This tutorial is a starter kit for making the library your own. It covers the basics in brief: how to approach a research assignment, how to find books, articles, and other kinds of sources, how to make choices among the sources you find, and where you can get help along the way.
This information is also available in human form at the reference desk. You can always sit down and consult with a librarian about your project, no matter where you are in the process or how vague or specific your questions might be.
A massive study examining how students do research had some interesting findings, including these:
For many, if not most, research assignments, you need to do more than understand a topic. You need to have some central idea about it, a story to tell or a thesis that is supported by evidence.
One way to do this is to turn your topic into a question. Chances are your question will change as your understanding of the topic deepens, but it should help guide your search to have a specific research question in mind.
That all depends on what you're trying to do. Read your assignment carefully and think about what steps you might want to take next. You probably will need to explore a topic area before you decide exactly where you want to go with it. Be sure to take advantage of the superb Writing Center tutors (who can help you think through an assignment) and the reference librarians (who can point you toward the best information resources).
photo courtesy of Joe Philipson
The word "research" means many different things. Research assignments might involve reporting on a topic, reviewing the state of research in a given area, reading and critically analyzing a text (in which case you may be directed to "discuss," "compare and contrast," or "react to" the text) or investigating and taking a stand on an issue. You might be asked to generate an original thesis or to conduct field research (interviews, surveys, experiments, or first-hand observations), using information you find in the library to support and frame your ideas. Read your assignment carefully and see if you can answer these questions:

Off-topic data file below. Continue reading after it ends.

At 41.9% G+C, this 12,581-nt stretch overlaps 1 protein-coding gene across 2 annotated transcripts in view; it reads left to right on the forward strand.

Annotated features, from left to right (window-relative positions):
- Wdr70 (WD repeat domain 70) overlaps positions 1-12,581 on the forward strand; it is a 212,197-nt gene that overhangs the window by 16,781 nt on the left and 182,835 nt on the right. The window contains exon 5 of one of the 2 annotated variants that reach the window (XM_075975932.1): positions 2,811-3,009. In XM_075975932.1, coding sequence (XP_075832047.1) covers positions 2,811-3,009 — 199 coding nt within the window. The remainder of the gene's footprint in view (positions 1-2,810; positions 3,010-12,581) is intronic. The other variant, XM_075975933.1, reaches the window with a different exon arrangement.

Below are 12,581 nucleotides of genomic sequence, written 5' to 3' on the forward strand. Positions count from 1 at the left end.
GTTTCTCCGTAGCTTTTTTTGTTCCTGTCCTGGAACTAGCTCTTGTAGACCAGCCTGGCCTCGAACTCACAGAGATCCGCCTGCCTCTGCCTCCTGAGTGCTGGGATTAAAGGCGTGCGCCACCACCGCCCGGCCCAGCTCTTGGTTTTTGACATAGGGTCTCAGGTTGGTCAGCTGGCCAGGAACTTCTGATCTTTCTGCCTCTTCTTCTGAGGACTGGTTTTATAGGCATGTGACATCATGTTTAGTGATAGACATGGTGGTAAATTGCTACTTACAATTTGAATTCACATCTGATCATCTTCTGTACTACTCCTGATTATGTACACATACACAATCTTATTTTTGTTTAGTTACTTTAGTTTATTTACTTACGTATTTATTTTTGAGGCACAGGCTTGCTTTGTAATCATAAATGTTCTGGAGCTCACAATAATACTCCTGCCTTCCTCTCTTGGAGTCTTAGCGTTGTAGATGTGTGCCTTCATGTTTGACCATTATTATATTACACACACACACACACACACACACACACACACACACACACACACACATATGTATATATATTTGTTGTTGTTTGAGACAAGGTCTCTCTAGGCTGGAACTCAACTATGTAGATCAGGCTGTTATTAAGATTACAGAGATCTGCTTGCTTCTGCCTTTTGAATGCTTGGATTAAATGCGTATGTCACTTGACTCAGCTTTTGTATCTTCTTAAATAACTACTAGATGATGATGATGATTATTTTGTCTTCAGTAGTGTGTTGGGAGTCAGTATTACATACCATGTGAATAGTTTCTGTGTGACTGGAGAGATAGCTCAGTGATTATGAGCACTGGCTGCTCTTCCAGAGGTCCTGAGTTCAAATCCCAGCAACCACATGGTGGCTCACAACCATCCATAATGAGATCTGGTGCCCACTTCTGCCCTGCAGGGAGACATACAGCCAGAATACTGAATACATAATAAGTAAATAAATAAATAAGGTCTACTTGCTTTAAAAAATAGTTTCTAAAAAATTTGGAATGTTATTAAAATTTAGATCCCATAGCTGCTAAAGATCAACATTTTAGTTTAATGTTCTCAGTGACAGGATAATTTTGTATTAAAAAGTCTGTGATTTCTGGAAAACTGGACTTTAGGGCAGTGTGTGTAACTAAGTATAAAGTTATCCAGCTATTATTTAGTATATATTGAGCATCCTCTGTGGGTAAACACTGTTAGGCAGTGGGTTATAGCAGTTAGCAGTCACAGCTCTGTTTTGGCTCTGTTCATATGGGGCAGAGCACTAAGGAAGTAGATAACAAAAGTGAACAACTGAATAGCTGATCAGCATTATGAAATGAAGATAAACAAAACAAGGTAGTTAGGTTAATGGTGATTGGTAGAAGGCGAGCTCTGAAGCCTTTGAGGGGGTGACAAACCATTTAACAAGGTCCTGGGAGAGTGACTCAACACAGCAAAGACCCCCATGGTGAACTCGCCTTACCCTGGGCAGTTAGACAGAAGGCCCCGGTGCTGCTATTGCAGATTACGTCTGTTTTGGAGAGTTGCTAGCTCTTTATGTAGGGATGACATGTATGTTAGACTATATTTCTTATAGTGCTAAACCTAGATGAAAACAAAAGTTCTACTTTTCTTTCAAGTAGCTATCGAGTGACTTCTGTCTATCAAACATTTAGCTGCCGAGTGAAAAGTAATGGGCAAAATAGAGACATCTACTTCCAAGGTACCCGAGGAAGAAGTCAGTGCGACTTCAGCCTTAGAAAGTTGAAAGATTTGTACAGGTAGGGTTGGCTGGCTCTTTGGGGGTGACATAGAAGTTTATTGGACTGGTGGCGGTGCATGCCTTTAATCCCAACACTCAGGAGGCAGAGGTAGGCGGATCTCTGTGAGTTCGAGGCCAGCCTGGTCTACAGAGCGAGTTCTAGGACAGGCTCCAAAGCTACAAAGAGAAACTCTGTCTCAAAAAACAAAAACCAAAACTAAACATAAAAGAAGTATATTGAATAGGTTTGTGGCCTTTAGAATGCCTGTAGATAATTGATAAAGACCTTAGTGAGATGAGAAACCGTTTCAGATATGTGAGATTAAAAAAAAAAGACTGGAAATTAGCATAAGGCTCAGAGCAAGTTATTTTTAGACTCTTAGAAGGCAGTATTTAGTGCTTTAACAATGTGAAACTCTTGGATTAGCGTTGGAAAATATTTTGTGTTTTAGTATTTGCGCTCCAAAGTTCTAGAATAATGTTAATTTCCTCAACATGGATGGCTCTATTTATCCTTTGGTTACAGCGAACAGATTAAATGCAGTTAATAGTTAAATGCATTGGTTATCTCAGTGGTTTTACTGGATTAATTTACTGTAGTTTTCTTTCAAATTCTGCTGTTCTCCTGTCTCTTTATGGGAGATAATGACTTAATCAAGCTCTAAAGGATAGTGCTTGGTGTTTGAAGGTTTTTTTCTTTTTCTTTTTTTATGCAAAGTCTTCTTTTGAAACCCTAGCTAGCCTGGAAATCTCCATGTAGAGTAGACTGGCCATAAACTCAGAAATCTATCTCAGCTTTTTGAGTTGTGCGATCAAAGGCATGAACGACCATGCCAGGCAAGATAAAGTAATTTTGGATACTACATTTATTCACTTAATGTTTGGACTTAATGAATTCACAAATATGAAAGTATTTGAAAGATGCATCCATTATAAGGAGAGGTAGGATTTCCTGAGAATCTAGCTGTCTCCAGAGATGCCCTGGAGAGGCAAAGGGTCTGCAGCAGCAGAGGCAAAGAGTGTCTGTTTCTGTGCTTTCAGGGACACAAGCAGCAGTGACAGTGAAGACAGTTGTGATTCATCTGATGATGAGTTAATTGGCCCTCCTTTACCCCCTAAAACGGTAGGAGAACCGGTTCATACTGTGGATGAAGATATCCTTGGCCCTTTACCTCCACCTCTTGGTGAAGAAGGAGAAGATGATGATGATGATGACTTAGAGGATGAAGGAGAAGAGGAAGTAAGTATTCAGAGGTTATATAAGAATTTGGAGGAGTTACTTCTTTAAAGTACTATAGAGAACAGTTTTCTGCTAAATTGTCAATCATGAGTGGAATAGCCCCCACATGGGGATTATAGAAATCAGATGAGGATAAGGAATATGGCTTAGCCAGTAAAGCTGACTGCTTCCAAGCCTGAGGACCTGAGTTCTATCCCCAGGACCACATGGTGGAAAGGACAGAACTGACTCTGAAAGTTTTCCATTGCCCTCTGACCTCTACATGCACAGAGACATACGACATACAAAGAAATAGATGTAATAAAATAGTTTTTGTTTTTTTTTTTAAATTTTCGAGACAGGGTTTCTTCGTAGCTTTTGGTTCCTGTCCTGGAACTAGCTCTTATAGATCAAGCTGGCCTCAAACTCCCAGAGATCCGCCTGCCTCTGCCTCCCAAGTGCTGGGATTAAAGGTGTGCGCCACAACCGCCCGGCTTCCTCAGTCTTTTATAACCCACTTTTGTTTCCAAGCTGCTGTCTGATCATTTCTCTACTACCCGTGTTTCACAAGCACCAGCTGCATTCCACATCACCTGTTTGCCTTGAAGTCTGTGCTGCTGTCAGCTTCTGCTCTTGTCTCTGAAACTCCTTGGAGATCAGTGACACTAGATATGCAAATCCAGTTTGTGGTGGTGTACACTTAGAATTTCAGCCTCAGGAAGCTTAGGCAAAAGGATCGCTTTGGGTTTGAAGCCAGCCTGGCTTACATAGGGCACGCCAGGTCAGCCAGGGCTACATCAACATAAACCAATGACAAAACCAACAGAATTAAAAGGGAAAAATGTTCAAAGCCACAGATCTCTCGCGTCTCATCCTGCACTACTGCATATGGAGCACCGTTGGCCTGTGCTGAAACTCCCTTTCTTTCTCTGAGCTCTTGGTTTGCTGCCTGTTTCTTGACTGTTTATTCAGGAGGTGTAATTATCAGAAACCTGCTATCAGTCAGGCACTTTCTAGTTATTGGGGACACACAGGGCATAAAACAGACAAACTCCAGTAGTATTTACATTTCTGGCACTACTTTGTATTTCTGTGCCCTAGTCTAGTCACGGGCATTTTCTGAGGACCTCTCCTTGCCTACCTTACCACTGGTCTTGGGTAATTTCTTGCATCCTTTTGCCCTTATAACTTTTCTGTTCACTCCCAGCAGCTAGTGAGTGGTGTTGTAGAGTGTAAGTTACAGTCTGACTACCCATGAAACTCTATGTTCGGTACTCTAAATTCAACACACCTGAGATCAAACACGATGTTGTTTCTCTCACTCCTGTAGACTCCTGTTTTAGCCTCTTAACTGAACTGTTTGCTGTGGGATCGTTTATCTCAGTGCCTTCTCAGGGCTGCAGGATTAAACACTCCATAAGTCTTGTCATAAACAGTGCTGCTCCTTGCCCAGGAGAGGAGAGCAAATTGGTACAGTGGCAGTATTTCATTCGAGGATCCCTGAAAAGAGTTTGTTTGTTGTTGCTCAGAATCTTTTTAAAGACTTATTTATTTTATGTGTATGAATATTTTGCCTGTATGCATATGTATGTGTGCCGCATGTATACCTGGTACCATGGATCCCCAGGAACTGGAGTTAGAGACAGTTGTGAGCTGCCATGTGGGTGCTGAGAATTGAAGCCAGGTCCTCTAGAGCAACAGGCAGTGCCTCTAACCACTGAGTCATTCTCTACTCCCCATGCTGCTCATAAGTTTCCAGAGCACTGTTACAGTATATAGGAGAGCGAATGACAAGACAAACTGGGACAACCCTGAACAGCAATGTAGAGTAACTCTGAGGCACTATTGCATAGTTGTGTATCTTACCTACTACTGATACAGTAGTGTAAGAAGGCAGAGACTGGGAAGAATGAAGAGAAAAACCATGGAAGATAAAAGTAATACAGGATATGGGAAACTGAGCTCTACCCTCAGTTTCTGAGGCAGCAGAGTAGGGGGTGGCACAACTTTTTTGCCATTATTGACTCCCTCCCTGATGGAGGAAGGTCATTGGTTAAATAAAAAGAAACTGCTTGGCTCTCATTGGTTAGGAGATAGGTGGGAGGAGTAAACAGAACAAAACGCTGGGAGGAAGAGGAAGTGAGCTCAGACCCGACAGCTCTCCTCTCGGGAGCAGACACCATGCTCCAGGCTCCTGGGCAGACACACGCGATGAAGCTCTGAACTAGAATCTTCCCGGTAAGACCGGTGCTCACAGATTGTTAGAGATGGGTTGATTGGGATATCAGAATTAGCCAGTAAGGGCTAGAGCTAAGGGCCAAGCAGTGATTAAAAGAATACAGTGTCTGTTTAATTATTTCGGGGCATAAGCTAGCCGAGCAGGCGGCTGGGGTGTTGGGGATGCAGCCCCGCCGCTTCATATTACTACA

If you aren't able to answer these questions, ask the teacher for clarification - but only after you've read the assignment carefully.
Doing research projects takes time. Look at your calendar and set realistic goals. Be sure you don't spend all your time finding sources - plan time into your schedule to read them and to write!
You might want to take a look at our Assignment Calculator to get some idea of how to schedule your work. Or create your own schedule based on the checklist found in The Everyday Writer.
You will have to spend some time mapping out the territory of a topic, sorting out what information is available and what different angles have been taken by others. This is often the most difficult part of the research process - and the most frustrating because you don't feel as if you're making much headway. Try these strategies to make the most of this part of the process: